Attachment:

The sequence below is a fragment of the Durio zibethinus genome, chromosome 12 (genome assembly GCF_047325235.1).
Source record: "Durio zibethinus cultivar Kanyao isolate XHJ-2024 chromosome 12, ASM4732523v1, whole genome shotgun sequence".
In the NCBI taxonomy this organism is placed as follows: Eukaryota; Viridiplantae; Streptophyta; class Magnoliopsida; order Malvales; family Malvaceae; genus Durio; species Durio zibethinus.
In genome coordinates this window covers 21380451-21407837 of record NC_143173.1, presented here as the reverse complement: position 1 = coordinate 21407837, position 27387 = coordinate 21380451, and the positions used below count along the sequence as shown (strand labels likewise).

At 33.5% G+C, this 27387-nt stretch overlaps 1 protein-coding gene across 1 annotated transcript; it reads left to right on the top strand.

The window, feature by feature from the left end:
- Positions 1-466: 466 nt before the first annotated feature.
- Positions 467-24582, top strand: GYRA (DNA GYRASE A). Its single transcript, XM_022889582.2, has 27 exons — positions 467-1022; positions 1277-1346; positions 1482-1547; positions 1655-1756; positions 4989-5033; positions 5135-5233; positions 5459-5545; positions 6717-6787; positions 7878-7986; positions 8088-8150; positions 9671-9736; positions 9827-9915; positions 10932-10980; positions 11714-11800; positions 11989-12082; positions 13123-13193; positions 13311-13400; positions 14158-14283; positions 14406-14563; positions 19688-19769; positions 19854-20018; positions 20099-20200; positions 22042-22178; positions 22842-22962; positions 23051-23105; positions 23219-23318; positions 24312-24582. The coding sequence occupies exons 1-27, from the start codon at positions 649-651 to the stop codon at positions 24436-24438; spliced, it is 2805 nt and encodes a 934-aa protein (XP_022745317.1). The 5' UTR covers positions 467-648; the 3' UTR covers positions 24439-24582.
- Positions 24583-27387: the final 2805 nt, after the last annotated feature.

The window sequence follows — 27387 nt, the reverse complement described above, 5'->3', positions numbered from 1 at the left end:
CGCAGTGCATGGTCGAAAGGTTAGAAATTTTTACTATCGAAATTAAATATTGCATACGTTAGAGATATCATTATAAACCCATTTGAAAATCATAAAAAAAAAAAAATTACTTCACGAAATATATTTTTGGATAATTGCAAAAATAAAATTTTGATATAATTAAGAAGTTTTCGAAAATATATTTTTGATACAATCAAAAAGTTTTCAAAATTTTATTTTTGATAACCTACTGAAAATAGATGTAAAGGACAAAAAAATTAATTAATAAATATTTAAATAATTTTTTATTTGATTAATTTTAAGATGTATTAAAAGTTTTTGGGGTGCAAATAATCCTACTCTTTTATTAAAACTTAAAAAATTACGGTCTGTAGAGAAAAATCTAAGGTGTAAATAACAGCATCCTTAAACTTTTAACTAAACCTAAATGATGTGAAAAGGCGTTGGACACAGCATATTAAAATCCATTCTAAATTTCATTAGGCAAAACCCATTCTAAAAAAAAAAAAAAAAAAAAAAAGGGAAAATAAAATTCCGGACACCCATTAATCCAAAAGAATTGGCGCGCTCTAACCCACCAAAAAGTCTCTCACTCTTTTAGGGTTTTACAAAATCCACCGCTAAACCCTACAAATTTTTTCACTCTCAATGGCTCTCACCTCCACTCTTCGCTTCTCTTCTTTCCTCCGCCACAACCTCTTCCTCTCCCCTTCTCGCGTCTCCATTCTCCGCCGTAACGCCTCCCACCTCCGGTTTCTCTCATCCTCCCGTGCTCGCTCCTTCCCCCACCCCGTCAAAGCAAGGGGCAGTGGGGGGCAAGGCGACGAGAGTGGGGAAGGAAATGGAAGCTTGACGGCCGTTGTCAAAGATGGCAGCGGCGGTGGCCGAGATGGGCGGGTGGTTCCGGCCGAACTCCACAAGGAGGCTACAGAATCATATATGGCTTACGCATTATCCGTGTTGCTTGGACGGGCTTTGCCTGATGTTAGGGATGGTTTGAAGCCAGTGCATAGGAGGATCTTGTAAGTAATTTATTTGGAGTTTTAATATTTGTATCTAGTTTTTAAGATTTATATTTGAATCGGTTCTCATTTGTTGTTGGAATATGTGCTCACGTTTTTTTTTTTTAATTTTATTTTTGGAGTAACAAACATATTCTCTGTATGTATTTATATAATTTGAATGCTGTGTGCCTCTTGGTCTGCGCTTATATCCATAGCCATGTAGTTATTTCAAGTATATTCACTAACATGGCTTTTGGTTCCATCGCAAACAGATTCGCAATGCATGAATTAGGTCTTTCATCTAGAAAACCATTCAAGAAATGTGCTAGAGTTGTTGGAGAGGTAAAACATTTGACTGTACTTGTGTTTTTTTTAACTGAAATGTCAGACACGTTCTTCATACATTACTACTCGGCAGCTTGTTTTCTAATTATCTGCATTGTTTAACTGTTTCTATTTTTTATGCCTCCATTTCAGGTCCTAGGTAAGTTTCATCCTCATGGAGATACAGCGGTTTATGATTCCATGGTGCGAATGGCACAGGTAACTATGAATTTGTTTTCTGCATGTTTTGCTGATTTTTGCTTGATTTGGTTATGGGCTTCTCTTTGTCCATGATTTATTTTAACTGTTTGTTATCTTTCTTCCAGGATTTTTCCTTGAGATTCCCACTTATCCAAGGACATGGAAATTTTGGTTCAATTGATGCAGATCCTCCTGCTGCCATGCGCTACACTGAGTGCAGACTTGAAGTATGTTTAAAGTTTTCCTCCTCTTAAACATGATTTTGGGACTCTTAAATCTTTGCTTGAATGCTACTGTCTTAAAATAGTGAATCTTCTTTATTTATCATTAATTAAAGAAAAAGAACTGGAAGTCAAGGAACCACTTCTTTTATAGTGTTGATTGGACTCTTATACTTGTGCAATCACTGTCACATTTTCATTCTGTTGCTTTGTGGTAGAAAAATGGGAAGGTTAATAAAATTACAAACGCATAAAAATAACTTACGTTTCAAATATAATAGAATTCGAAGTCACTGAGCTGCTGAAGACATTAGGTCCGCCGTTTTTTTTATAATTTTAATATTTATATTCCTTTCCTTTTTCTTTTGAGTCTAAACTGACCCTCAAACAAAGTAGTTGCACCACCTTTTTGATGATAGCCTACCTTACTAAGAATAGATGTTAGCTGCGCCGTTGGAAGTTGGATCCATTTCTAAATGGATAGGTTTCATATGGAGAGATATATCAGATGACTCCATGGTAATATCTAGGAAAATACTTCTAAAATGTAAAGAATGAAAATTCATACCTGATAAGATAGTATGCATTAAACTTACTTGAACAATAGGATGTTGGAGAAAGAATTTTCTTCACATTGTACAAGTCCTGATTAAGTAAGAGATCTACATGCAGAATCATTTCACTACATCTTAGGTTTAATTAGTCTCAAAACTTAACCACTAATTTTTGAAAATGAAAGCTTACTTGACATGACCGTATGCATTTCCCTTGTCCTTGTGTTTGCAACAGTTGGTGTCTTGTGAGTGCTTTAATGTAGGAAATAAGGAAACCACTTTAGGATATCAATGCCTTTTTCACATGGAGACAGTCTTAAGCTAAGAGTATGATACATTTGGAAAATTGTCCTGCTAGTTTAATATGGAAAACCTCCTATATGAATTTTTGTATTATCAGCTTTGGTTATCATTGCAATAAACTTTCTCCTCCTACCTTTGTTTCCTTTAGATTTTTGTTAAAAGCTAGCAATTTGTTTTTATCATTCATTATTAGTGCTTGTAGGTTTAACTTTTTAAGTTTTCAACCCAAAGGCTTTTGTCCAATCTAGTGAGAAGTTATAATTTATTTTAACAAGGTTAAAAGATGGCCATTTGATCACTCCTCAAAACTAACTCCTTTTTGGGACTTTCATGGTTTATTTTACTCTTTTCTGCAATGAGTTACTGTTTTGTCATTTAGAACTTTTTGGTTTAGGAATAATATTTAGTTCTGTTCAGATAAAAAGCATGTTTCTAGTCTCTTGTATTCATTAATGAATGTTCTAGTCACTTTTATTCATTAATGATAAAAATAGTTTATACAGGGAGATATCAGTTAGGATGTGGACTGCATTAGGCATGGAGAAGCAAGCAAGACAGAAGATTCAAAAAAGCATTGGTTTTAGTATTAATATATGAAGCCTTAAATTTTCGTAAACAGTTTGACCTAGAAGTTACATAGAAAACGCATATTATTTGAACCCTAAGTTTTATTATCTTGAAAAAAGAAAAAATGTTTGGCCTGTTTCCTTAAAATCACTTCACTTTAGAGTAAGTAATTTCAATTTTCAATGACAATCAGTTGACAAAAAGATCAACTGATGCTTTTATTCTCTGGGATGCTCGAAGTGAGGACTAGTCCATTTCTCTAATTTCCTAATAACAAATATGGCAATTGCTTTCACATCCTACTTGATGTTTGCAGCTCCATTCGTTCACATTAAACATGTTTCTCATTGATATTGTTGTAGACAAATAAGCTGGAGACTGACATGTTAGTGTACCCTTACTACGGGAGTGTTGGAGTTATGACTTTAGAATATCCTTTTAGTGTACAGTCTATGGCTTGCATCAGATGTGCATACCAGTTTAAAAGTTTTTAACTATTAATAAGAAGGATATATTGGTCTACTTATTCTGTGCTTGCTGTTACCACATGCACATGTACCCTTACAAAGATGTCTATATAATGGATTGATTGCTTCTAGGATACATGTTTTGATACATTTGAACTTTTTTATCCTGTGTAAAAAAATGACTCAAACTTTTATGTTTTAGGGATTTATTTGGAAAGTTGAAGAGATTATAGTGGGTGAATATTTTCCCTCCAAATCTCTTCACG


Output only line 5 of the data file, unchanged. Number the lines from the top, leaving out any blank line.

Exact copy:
At 33.5% G+C, this 27387-nt stretch overlaps 1 protein-coding gene across 1 annotated transcript; it reads left to right on the top strand.